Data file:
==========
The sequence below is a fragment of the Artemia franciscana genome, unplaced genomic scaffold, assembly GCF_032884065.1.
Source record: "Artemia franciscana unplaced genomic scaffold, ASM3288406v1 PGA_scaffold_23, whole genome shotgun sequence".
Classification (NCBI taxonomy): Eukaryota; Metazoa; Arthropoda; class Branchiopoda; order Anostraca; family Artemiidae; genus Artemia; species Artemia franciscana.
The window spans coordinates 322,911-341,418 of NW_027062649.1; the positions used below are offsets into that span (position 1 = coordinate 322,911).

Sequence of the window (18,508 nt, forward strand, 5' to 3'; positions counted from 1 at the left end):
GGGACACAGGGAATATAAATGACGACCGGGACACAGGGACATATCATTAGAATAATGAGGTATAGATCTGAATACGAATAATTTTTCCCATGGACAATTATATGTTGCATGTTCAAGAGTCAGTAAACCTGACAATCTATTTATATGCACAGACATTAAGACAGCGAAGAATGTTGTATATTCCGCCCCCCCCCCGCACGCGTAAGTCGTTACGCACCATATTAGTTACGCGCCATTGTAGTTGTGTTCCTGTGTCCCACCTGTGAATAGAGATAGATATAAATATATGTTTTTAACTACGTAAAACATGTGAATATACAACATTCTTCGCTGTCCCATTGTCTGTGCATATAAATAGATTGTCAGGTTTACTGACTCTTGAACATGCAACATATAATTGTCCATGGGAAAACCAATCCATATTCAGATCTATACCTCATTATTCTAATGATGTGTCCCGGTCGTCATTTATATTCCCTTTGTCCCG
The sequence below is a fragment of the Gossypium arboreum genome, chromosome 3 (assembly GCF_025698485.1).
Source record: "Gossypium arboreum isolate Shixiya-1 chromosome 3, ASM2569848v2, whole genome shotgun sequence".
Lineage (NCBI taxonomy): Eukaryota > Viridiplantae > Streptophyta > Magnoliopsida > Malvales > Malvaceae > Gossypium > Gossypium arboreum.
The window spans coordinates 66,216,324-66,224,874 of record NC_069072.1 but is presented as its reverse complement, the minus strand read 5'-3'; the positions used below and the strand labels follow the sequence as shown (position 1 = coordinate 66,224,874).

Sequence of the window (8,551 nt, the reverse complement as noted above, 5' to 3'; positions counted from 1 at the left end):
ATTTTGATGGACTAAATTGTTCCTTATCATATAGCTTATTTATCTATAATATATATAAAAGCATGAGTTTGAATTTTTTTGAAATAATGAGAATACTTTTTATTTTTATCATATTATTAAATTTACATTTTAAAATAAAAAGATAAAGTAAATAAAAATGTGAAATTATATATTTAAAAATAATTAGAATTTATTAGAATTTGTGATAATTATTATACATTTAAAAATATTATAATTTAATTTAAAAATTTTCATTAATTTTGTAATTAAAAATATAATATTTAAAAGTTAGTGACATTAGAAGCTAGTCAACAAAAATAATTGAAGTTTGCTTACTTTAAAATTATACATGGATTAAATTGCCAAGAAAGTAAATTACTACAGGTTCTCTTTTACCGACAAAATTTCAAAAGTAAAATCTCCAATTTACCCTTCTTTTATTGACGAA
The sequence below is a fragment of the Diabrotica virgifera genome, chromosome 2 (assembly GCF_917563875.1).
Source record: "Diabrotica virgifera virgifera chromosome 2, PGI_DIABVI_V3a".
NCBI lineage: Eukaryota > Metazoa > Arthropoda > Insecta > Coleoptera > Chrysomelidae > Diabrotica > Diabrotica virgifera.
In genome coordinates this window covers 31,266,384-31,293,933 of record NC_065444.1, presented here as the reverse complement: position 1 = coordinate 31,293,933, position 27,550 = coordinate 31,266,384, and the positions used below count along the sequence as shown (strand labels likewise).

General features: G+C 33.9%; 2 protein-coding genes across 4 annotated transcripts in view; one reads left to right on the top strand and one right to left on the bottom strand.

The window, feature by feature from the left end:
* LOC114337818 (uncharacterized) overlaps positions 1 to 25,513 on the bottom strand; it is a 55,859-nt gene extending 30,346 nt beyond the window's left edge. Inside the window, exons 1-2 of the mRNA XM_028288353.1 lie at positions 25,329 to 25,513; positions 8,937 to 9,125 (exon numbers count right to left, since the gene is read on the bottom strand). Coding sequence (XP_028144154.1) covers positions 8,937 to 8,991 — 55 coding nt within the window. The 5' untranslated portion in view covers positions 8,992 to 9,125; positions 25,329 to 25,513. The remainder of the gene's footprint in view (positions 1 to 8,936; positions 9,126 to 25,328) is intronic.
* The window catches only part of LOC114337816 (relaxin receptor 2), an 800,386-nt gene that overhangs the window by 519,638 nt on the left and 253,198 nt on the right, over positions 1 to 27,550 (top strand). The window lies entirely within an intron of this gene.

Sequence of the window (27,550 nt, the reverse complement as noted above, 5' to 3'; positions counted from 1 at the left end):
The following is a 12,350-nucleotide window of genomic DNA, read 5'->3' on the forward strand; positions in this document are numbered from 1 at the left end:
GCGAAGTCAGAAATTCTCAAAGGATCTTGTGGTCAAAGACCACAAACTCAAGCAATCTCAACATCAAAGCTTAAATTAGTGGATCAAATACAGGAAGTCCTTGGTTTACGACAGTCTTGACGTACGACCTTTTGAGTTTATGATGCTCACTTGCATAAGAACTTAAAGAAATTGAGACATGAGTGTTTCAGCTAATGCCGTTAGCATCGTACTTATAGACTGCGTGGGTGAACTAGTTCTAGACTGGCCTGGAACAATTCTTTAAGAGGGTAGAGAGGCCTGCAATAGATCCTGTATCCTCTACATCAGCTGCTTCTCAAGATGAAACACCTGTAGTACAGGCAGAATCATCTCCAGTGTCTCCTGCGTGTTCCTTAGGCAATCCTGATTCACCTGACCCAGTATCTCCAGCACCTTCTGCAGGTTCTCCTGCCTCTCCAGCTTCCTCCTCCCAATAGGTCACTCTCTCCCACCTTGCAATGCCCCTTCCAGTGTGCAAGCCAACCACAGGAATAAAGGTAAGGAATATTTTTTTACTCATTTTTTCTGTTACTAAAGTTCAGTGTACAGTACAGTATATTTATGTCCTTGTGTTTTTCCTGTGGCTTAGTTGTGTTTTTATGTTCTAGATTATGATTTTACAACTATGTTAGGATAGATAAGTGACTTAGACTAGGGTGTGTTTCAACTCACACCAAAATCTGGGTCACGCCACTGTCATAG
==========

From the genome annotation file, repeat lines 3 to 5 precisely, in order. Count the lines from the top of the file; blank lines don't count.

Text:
Classification (NCBI taxonomy): Eukaryota; Metazoa; Arthropoda; class Branchiopoda; order Anostraca; family Artemiidae; genus Artemia; species Artemia franciscana.
The window spans coordinates 322,911-341,418 of NW_027062649.1; the positions used below are offsets into that span (position 1 = coordinate 322,911).

Sequence of the window (18,508 nt, forward strand, 5' to 3'; positions counted from 1 at the left end):